The Internet will change software just like it will change music and movies. Boxed software is going to go away, just like CDs and DVDs.
The cost of duplication and distribution have fallen close to nothing. Creation of said software is, basically, a sunk cost that no customer cares about. Marketing is still needed, though. People have to notice you. But, as the cost of software drives towards zero; how does a software development company make income?
I believe the future of Flextras is in formal support services. I've been working on this for a while. I hope to have it ready in time for 360|Flex in Denver. In 2011. I could write another book on why this is so late. The vendor I hired to rework our shopping cart took 6 months past the deadline to deliver code that worked.
Delivering code to spec is a completely different issue; and that never happened. I've lost count of the number of times I've missed the goal of "Flextras selling Support Services."
What Have I Been Up To?
I should be spending my summer seeing if I can make the new shopping code do what I want it to do; or if I should throw it out and start from scratch. But for reasons of personal sanity; I put that aside. I need to crawl back into my cave and refresh.
I've been trying to spend my summer riding waterslides at the local amusement park, going to as many Soul Asylum concerts as I can, and catching up on some video games I hadn't played yet. Check out the new Soul Asylum album; it's great.
What is the Plan?
Ideally, I'll come back to the shopping cart in 3rd quarter of this year, ready to tackle said problems with a fresh mind. Then I'll have 1-2 (or 6 or 12) months to finish the infrastructure problems that would allow Flextras to sell support services around Flextras and [in theory] Apache Flex.
Once that infrastructure is in place; I'll turn my head back to promoting said stuff and building new components. I have even consider launching a Kickstarter [or two or three] to 'fund' my Flex development time.
I'd love to create a Spark Alert class that works well on Mobile. I think I can do better than what is already out there. I'd love to create a ViewStack that easily supports Spark Components, MX Components, and even non Flex Display Objects because why does a ViewStack need Flex dependencies? I'd love to create a Spark port of the Flextras Calendar. That can be mobile optimized easily.
But a lot has to happen for any of this to come to fruition.
Make sure you're signed up for the Flextras Monthly Newsletter if you want to know when stuff like this moves forward. It's the best way to keep up on any Adobe Flex or Flextras related news I have to share.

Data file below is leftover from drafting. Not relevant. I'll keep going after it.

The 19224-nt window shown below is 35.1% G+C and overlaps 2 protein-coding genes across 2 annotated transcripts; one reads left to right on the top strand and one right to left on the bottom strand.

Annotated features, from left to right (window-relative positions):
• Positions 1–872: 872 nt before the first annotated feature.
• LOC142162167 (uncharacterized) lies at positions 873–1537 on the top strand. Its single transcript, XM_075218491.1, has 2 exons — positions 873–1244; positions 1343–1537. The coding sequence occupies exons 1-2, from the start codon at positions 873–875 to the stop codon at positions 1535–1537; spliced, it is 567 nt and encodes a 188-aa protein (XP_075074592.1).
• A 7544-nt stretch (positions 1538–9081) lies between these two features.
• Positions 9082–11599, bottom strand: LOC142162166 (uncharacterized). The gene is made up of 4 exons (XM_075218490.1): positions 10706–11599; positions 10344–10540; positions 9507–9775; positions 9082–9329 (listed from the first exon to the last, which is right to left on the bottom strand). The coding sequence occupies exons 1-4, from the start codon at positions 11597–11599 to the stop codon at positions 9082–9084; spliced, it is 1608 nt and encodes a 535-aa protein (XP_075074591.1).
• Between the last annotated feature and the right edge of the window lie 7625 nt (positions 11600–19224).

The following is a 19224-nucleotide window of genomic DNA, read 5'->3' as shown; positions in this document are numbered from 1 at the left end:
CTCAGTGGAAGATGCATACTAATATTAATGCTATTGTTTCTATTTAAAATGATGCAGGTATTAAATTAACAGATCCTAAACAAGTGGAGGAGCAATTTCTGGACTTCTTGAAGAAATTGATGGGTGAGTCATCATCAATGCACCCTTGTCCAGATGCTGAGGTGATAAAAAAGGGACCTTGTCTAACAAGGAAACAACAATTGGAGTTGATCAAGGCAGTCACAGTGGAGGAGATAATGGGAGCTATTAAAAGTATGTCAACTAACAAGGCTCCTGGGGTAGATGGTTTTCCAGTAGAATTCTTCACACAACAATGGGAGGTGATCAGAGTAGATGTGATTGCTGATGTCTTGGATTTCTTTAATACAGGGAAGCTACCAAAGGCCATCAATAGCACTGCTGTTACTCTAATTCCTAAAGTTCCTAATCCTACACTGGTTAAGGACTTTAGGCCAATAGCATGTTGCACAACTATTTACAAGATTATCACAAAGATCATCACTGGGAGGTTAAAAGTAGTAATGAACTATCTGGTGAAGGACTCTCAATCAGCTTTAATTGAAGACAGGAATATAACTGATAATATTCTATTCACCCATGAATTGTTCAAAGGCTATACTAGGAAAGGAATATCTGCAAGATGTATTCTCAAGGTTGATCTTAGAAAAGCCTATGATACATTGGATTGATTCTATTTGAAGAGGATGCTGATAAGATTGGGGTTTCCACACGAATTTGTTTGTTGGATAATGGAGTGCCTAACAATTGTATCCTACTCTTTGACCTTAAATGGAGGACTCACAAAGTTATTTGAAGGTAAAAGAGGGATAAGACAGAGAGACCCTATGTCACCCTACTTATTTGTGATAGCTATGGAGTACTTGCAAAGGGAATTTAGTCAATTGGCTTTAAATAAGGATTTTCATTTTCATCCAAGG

This question comes in from a reader; and to be honest I've been at a loss as to how to respond without writing a book. I finally found time to devote some time to putting down some thoughts.
I'll start by quoting the full question and then trying to answer points one by one:
As I was viewing your blog I noticed you seem very knowledgeable about Flex. I've just become aware of Flex and bought a few books then realized that Flex is dependent on Adobe Flash which has recently been dropped from Linux support which affects Android and the growing mobile market. I was wondering what your insight, I know you don't have a crystal ball, is on Flex usage and could you tell me if you think it has a future. Also, what is Flex really good at? I've not been able to find any example Flex apps out there... only Adobe Air apps. Thanks!
I'm going to answer the question in reverse order. First,
...what is Flex good at?
Flex is a Software Development Kit used for building Enterprise Applications. It provides a component set and a framework for rapid development. By making use of the Flash Player runtime; it is easy to build a consistent experience across multiple desktop browsers.
I've not been able to find any example Flex apps out there... only Adobe Air apps.
An AIR App can be a Flex app. Most Flex apps that I'm aware of are internal apps used for browser based applications in an "big business". You probably won't find too many public applications.
Now, Let's tackle this sentence; which is full of misconceptions:
I've just become aware of Flex and bought a few books then realized that Flex is dependent on Adobe Flash...
This isn't necessarily true. Flex is dependent upon Adobe Runtimes; however the browser based Flash Player is just one of them. Adobe AIR is a second runtime which you can use to build Flex applications. Adobe AIR can be used to deploy your Flex app as a desktop for Mac and Windows, or as a native mobile application on iOS, Android, or Blackberry's Playbook.
I expect that, in time, we'll be able to use Adobe AIR to create Windows Metro applications and Native Applications for the Blackberry "next" phones. More info on Adobe and its runtime commitment is in the "Roadmap for Flash Runtimes" whitepaper.
However, keep in mind that Flex is in the process of being donated to the Apache Foundation and the Apache Flex Project is in the process of creating their first release.
...which has recently been dropped from Linux support...